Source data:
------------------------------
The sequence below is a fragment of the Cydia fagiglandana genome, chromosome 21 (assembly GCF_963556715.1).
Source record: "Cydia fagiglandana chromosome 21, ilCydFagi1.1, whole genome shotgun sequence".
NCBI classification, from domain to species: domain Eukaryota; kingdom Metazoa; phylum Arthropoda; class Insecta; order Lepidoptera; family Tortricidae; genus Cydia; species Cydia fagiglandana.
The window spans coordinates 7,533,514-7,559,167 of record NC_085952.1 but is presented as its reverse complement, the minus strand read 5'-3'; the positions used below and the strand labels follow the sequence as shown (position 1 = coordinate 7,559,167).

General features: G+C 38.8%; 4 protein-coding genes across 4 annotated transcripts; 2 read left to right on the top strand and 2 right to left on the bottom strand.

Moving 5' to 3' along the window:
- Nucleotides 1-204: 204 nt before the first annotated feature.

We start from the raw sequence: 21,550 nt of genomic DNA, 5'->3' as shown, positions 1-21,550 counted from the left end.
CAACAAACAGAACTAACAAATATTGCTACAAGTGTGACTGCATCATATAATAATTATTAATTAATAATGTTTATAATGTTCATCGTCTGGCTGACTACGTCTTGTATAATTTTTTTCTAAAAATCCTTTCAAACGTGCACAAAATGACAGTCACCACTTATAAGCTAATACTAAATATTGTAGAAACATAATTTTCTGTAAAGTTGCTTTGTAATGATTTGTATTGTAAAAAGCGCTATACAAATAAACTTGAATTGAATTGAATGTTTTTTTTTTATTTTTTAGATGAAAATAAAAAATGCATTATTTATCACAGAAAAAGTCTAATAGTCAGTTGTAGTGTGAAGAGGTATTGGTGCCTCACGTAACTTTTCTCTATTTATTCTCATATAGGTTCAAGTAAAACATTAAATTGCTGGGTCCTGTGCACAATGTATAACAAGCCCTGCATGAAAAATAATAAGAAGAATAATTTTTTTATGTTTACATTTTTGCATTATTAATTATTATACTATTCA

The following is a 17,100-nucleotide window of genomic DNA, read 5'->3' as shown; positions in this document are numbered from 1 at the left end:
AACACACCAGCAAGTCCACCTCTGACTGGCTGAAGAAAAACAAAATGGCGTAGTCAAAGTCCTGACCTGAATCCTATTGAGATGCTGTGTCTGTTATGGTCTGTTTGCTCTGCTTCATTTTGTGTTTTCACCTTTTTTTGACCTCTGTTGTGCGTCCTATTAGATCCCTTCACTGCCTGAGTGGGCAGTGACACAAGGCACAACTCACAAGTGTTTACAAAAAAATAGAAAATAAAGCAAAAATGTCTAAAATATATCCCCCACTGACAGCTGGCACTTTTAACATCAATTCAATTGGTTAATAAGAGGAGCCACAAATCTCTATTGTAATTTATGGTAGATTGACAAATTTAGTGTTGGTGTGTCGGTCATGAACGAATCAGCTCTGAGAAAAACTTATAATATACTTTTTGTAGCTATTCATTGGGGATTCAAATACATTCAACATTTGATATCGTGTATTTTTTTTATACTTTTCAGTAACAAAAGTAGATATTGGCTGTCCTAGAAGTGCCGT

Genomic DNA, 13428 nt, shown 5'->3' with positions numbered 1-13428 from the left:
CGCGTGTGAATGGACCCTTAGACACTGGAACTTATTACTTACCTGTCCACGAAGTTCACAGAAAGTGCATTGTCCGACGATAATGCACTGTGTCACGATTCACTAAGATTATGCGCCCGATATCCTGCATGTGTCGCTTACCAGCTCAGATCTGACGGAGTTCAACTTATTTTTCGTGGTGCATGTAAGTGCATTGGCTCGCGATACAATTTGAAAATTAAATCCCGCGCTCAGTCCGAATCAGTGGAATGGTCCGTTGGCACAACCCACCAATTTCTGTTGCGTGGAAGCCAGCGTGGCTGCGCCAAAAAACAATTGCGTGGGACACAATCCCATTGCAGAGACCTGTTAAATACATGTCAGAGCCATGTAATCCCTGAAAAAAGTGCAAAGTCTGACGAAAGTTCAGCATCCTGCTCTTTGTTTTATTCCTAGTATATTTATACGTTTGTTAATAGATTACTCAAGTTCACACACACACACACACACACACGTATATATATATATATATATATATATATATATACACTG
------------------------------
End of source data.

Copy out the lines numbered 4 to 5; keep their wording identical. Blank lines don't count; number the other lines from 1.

The window spans coordinates 7,533,514-7,559,167 of record NC_085952.1 but is presented as its reverse complement, the minus strand read 5'-3'; the positions used below and the strand labels follow the sequence as shown (position 1 = coordinate 7,559,167).

General features: G+C 38.8%; 4 protein-coding genes across 4 annotated transcripts; 2 read left to right on the top strand and 2 right to left on the bottom strand.